Friday, June 11, 2010

you down with H.S.T( yeah you know me)

Guest blogger C on HST and the NDP. I have to admit I don't know a lot about the HST and how it will effect, well, ME.

Will my groceries be more expensive?? Bike parts? Should I be purchasing sharpie pens in bulk??

Anyways, iIcan neither confirm nor deny what C has to say.
"Apparently, informing the public about the nature of the new HST is a “blatantly partisan spin effort.” At least according to NDP MPP Peter Tabuns.

The Ontario government has included a letter describing some of the main items that will now be levied with HST as well as a description of additional personal income tax cuts designed to offset the tax, and signed by Premier Dalton McGuinty, with a Sales Tax Transition Benefit cheque mailed to every qualified individual in the province.

The Ontario NDPs, likely in an attempt to cash in on earlier opposition to the Federal Conservatives emblazoning oversized novelty cheques with their own party logo, are stirring up quite a fuss about the letters. Unfortunately, the HST letters don’t have a Liberal logo on them, so the only partisan message is the signature of the Liberal Premier which, like it or not, needs be on every piece of important correspondence delivered from the government to the people.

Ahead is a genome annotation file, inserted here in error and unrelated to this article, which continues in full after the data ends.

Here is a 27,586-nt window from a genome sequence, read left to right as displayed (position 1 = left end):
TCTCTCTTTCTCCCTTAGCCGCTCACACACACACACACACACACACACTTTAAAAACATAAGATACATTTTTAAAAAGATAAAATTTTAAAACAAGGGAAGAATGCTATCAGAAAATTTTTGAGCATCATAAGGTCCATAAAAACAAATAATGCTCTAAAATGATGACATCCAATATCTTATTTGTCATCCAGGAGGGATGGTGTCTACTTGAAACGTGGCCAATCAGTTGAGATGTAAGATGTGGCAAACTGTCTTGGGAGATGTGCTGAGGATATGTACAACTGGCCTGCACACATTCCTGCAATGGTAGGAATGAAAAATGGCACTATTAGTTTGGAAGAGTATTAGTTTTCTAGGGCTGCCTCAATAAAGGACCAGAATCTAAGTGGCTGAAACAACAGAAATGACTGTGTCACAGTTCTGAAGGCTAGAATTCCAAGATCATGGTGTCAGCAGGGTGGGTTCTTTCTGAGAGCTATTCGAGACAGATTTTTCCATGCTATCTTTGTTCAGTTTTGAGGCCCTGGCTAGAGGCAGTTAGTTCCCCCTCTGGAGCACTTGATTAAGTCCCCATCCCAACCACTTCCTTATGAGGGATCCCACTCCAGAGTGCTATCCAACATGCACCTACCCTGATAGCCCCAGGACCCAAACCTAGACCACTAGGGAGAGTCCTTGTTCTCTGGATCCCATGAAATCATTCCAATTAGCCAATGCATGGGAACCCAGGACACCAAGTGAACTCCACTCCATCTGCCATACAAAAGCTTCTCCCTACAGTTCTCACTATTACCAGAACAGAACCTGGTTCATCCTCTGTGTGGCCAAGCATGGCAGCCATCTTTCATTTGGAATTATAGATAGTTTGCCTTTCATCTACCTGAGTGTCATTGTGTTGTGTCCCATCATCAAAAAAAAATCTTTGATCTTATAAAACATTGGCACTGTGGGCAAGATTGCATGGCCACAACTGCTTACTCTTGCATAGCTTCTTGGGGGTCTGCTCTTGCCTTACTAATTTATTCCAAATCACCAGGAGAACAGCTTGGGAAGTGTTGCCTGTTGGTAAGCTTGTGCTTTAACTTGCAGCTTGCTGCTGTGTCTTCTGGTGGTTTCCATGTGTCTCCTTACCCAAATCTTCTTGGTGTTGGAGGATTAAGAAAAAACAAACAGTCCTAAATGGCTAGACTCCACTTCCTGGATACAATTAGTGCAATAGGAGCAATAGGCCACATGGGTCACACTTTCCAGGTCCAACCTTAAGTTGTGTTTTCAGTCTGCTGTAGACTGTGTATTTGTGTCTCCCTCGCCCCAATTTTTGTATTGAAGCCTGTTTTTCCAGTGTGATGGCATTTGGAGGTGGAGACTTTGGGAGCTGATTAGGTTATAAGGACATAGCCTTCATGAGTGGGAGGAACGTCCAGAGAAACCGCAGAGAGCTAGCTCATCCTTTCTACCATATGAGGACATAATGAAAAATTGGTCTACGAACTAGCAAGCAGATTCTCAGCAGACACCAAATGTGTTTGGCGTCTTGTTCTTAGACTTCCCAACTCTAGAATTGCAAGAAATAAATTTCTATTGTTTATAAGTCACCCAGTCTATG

I’m not the biggest fan of the HST, I see it as just another portion of my income that’s going to end up in the coffers of a cumbersome Liberal government. However, I’m not completely opposed to it. It’s generated useful revenues in other jurisdictions and let’s not forget that we do live in the most populated province in the greatest country in the world. That’s a privilege that’s going to cost every single Ontarian dearly, and rightly so.

Furthermore, with the concept of conservation finally beginning to catch on, it’s a perfect time to reward those who buy less and conversely, tax those who buy more. On a philosophical level, I truly believe North Americans will never change their consumption habits until they’re forced to. Our culture is built upon working too hard and then rewarding ourselves through meaningless buying. Even if the HST only triggers minor changes in individual spending habits, the overall impact of buying less and using less is better for the individual, society and the planet.

There is some irony in an NDP opposition that gives lawn signs to its supporters saying “Stop the HST”, but won’t commit to stopping it should they be elected into power. It’s also a little contradictory for a party whose entire governing philosophy is built on social spending to flatly reject a consumption tax, without any real justification for doing so. Rather than forcing a new tax on the public and sitting back to reap the benefits, the Liberal government is educating Ontarians about HST and giving us a little scratch to offset the transition. I’m certainly not gonna complain. I already cashed my cheque."


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